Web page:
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I'm trying to implement a program for finding a starting node of circular linked list. My code is-

struct node
{
char data;
struct node *link;
} ;

char FindStartNode(struct node **q)
{
    struct node *r,*t;
 r = *q; 
 t = *q;
 while(t->link != NULL)
 {
     r = r->link;
     t = t->link->link;
     if(r == t)
     {
         break;
     }
 }
 if(t == NULL )
     return NULL;
 r = *q;
 while(r != t)
 {
     t = t->link;
     r = r->link;
 }
 return t->data;
}


int main()
{
struct node *p;
p = NULL;
char num;
Append(&p,'A');
Append(&p,'B');
Append(&p,'C');
Append(&p,'D');
Append(&p,'E');
Append(&p,'C');
Display(p);
 num = FindStartNode(&p);
printf("\nStarting node of the cycle linked list is:- %c",num);
_getch();
return 0;
}


int Append(struct node **q, char data)
{
struct node *r,*t;
r = (struct node *)malloc(sizeof(struct node));
r->data = data;
r->link = NULL;
if(*q == NULL)
    *q = r;
else
{
  t = *q;
  while(t->link != NULL)
  {
      t = t->link;
  }
  t->link = r;
    }
return 0;
}
int Display(struct node *q)
{
while(q != NULL)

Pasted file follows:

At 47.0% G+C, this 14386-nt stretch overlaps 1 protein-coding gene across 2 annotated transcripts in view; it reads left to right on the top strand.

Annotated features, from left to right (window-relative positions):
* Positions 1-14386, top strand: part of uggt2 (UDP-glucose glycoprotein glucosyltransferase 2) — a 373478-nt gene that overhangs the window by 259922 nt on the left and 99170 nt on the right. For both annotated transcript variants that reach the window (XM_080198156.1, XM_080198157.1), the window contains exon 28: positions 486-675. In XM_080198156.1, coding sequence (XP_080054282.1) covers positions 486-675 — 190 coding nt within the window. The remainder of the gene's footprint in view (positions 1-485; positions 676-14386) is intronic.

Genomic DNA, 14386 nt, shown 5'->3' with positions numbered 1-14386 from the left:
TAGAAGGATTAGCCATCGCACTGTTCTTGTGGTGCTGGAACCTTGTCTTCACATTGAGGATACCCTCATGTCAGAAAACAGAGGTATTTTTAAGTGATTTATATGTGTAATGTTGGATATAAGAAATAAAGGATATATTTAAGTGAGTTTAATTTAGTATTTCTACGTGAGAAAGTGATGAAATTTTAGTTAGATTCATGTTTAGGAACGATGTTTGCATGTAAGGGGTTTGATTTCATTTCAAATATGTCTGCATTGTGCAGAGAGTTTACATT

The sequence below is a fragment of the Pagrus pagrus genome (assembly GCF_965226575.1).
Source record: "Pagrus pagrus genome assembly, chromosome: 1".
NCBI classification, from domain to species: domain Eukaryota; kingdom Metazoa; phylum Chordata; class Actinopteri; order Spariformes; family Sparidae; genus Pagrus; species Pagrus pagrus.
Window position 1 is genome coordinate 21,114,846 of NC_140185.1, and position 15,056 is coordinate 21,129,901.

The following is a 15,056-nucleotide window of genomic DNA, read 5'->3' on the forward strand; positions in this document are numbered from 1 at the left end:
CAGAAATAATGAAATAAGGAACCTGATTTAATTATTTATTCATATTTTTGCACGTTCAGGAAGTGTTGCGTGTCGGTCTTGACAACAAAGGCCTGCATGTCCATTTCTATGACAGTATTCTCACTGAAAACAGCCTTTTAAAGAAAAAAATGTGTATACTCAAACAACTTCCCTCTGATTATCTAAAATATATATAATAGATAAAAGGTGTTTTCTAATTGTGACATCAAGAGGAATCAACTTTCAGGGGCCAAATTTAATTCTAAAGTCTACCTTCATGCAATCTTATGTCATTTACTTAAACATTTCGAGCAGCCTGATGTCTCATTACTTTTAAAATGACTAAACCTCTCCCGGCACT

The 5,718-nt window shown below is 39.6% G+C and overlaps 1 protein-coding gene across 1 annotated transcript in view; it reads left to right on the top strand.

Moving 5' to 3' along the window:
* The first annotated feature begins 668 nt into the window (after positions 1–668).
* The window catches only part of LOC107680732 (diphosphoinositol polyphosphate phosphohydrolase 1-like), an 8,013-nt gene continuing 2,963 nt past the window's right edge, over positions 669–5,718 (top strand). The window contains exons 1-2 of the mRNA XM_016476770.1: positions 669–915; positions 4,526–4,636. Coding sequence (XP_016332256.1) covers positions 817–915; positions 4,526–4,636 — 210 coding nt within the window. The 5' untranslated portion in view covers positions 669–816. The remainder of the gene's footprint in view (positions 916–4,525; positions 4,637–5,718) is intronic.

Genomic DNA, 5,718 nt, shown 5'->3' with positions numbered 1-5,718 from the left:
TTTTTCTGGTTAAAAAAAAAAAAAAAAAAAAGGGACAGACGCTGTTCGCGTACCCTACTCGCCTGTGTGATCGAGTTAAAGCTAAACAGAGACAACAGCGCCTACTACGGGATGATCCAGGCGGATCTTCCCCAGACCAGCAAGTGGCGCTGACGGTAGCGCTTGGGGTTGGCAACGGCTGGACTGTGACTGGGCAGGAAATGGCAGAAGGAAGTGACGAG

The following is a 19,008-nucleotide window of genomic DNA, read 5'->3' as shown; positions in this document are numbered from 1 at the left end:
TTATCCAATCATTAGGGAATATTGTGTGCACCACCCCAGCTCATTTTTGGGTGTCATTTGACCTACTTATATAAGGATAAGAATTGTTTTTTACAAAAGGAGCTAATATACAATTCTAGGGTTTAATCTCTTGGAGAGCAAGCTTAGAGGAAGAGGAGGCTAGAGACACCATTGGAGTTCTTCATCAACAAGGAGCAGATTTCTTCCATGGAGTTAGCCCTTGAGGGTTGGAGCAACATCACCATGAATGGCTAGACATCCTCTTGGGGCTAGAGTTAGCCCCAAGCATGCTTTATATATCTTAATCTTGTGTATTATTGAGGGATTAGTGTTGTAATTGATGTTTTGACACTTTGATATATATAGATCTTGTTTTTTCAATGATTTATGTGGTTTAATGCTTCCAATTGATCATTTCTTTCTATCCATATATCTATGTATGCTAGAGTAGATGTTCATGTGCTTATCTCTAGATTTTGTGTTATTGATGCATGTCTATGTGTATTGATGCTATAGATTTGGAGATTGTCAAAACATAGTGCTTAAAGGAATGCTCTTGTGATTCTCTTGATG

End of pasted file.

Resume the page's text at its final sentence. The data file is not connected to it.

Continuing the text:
{
    printf("%c\t",q->data);
    q = q->link;
}
return 0;
}

ths is my code. I'm not getting any value in return t->data part or I'm unable to find the start node of cycle ink list.Any help?

share|improve this question
    
Is this code intended to determine if a list happens to be circle back to somewhere in the list (ie., that a node is linked in twice)? If so and assuming that you fix the NULL dereference that seems to be leading to this question, then it appears that you might get stuck in the last while loop with r endlessly chasing t. –  Michael Burr Jan 15 '13 at 2:19
1  
Isn't the very idea of a "starting node" in a circular linked list somewhat... arbitrary? I thought they all could be a start-node. Or are you intended on finding the node that points to the one you have ? Are we to assume that *q has a pointer to some node, and the one you want is the one before it ? –  WhozCraig Jan 15 '13 at 2:20
1  
What does that even mean, finding the starting node for a circular list? The code for creating the list ought to provide a pointer to an element, almost always the first one created. That's the entry point. After that, there is no real start or end, conceptually. That's why it's circular. –  Hack Saw Jan 15 '13 at 2:20
1  
@HackSaw trust me, I'm sure the "huh?" was as loud on your side as it was here. –  WhozCraig Jan 15 '13 at 2:22
2  
I think the OP is trying to implement the Floyd's cycle-finding algorithm AKA the tortoise and the hare algorithm. You can read about it here. –  Theocharis K. Jan 15 '13 at 2:36

2 Answers 2

up vote 3 down vote accepted
 t = t->link->link; // t->link can be null 
   //so t = t->link->link can be a crash or illegal reference

Change the loop to:

 while(t != NULL)
 {
     r = r->link;
     t = t->link;
     if(t == NULL)
       break; // or return no circle
     else t = t->link;
     if(r == t)
     {
         break;
     }
 }